“With his signature combination of charisma, wit, and a near-photographic memory, Robert A. M. Stern has written a book about his life, about absorbing, teaching, writing, building, and enchanting his way through more than half a century of architectural culture and history. Between Memory and Invention tells us as much about what it’s like to be an architect as it is to be dedicated to something that becomes the work of a lifetime.” —Mark Foster Gage
“Always one to take on formidable challenges, Robert A. M. Stern has written definitive histories of New York’s buildings and urbanism, led Yale’s School of Architecture, designed many of the signature (and most desired) towers of Gotham’s skyline as part of one of the world’s best respected firms, and yet has still found time to advocate for preservation, architectural education, and the careers of so many others. A prodigious storyteller, whether in print, at a lectern, or via broadcast media, Stern has always been able to keep his audience in rapt attention. Between Memory and Invention: My Journey in Architecture does just this as it richly details Stern’s truly extraordinary contributions to the built world.” —Hilary Lewis, Chief Curator & Creative Director, The Glass House
“Robert A. M. Stern’s autobiography Between Memory and Invention is one part memoir and one part manifesto, as it traces the emergence and builds a case for ‘Modern Traditionalism.’ The world seen in retrospect by a key player on the architectural stage for the past half century offers readers with a unique perspective on the power centers of East Coast design culture—Stern illuminates some of the major venues and key debates of the 1970s and 1980s as well as the work he did as institution builder at Yale as dean, decades after his own time there as a student. For those who find their own names or pictures in the book, like myself, Stern provides a dazzling Rashomon effect that engages our own memories alongside his narrative, while scores of never-before-seen family and institutional photographs make for a fascinating visual survey of a vibrant period in architectural debate and practice. Between Memory and Invention is a page turner that takes us into the texture of each decade of American architectural culture since the 1960s.” —Barry Bergdoll, Meyer Schapiro Professor of Art History, Columbia University
“Worth adding to your winter reading list . . . Blending autobiography, history, and criticism, Robert A.M. Stern’s Between Memory and Invention: My Journey in Architecture provides candid reflections on the architect’s life.” —Metropolis
“Supported by a mix of images drawn from Stern’s own archive, this revealing memoir also reads like a candid review of architecture today.” —Fast Company
"For the wealth of its testimonies and documents that substantiate this story, the publication is a learned and pleasant text on the history of architecture over the last 60 years" —Domus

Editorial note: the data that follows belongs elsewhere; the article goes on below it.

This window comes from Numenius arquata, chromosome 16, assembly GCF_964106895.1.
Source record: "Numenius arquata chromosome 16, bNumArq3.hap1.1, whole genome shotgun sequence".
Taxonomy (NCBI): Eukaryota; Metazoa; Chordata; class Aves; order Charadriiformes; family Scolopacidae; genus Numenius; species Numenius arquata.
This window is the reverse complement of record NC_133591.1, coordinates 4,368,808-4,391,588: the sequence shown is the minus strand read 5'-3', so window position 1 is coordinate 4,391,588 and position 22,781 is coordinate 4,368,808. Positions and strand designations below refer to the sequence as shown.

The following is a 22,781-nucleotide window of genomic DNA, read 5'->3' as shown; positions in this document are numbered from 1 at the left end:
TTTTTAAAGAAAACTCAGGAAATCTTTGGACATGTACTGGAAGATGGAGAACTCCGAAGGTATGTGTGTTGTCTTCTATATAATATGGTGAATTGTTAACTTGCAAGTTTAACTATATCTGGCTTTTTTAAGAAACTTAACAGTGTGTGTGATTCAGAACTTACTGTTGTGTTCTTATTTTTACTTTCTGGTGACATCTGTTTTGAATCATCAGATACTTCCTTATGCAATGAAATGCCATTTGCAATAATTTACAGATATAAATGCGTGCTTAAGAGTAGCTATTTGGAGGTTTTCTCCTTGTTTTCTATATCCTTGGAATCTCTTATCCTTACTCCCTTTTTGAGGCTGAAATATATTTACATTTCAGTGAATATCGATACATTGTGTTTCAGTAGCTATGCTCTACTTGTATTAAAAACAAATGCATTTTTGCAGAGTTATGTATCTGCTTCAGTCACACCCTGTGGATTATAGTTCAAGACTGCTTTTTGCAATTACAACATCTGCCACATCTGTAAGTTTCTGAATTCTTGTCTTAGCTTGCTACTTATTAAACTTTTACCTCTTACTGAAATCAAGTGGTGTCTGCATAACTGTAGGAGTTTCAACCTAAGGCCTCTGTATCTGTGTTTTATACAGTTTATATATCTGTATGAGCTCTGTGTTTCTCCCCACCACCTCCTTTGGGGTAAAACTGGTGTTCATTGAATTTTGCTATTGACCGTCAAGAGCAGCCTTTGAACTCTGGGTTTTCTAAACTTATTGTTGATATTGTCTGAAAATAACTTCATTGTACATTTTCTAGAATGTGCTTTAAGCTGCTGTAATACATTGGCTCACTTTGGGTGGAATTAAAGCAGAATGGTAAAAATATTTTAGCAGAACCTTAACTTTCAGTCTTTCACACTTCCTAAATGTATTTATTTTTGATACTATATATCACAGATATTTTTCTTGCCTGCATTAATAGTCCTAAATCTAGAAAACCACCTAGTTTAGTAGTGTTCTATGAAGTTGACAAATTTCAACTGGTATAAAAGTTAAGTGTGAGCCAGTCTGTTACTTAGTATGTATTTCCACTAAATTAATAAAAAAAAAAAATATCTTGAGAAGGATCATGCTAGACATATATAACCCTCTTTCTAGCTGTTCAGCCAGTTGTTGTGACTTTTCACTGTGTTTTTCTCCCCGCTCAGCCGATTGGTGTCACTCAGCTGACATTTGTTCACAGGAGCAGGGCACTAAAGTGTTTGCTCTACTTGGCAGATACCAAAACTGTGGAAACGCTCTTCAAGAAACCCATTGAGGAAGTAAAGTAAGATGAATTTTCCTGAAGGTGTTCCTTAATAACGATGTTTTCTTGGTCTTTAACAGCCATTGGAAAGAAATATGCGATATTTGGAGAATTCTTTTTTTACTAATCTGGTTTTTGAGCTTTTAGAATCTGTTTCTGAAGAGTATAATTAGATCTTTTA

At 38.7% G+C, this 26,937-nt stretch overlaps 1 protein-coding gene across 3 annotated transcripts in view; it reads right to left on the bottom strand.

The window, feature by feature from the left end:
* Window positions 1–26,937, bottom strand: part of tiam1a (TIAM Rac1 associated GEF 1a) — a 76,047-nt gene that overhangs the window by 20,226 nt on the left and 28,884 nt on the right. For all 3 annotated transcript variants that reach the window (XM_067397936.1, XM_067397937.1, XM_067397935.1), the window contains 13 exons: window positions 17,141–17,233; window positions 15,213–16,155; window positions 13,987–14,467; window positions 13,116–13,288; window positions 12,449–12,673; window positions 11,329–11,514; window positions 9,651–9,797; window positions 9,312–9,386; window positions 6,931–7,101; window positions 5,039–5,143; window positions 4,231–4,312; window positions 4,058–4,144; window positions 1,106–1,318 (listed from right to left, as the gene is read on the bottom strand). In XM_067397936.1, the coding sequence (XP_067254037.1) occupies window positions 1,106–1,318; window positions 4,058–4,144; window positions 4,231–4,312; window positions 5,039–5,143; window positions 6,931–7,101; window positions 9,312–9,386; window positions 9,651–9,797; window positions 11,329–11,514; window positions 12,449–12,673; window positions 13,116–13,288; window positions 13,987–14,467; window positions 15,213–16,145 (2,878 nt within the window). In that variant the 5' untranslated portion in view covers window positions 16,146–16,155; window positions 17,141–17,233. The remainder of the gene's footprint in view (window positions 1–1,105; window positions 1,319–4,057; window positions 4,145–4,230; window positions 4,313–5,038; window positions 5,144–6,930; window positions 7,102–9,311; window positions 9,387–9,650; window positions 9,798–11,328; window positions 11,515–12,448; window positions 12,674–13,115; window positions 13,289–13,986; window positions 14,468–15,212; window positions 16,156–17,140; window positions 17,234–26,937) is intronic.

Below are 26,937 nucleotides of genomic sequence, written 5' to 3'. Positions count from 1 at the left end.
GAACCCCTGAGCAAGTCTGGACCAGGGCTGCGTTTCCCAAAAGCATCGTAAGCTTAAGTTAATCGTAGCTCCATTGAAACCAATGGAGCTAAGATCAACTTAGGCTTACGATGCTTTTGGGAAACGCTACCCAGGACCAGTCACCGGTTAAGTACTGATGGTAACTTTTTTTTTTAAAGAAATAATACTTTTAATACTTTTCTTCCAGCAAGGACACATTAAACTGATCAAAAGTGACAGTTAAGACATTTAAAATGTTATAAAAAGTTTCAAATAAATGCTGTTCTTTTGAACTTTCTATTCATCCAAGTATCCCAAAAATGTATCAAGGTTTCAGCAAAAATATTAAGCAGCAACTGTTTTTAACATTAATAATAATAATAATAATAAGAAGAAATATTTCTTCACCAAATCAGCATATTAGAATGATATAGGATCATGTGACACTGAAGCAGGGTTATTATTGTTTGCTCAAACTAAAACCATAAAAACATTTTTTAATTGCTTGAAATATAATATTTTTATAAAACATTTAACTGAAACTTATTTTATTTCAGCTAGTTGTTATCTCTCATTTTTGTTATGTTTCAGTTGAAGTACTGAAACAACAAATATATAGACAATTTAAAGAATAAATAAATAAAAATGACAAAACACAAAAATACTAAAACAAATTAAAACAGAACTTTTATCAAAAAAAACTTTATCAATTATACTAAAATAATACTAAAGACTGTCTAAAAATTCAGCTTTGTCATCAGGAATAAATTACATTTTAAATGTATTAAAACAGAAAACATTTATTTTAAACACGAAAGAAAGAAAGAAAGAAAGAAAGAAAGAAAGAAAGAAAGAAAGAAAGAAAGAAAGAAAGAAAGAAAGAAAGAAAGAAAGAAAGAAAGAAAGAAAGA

“Robert A. M. Stern, architect behind some of the last century’s most exquisite buildings, has conjured something remarkable once again—this time, though, it’s a riveting book. His autobiography is a thoughtful contemplation of the role of design; a serious examination of the practice of architecture that simultaneously offers dishy takes on some of the most important people who commission, practice, and critique it.” —Town & Country
“Robert A.M. Stern gives us a capsule history of American architecture since 1960.” —Wall Street Journal
“His life has been wonderfully detailed in his new memoir . . . [a] richly illustrated book.” —The Grand Tourist with Dan Rubinstein
“Robert A. M. Stern gets candid about the world of architecture and his 50 years in the industry with this encompassing autobiography.” —Veranda
“As the subtitle, "My Journey in Architecture," suggests, this is the autobiography of a career, not so much of an individual. It is also an extended essay on a philosophy of architecture, and, as such, it is of interest to buffs as well as experts.” —East Hampton Star
“Memoirs help make the past come alive, and that is certainly true here. Among Stern’s many accomplishments, this book may be one of his greatest yet, inventing a new genre in our field that, as a complement to architectural history, we might call architectural memory.” —Architectural Record
“Robert A. M. Stern’s aptly titled autobiography, Between Memory and Invention, is the story of a life devoted to the redemption of the profession, a struggle to reconnect history and culture to the practice of architecture.” —The New Criterion
“An engaging, frank and funny read — Stern tells you what he really thinks.” —1stdibs Introspective
“Reading this book is realizing just how much Stern's varied output has impacted the course of American architecture over the last half-century.” —World-Architects
“[A]nother substantial book by Stern . . . with glossy pages, lots of color photos, and plenty of footnotes. It's a life story being told like a story, from Stern's upbringing in Brooklyn to . . . the architect "passing the baton" to his fellow partners, associates, and the younger generation at RAMSA.” —A Daily Dose of Architecture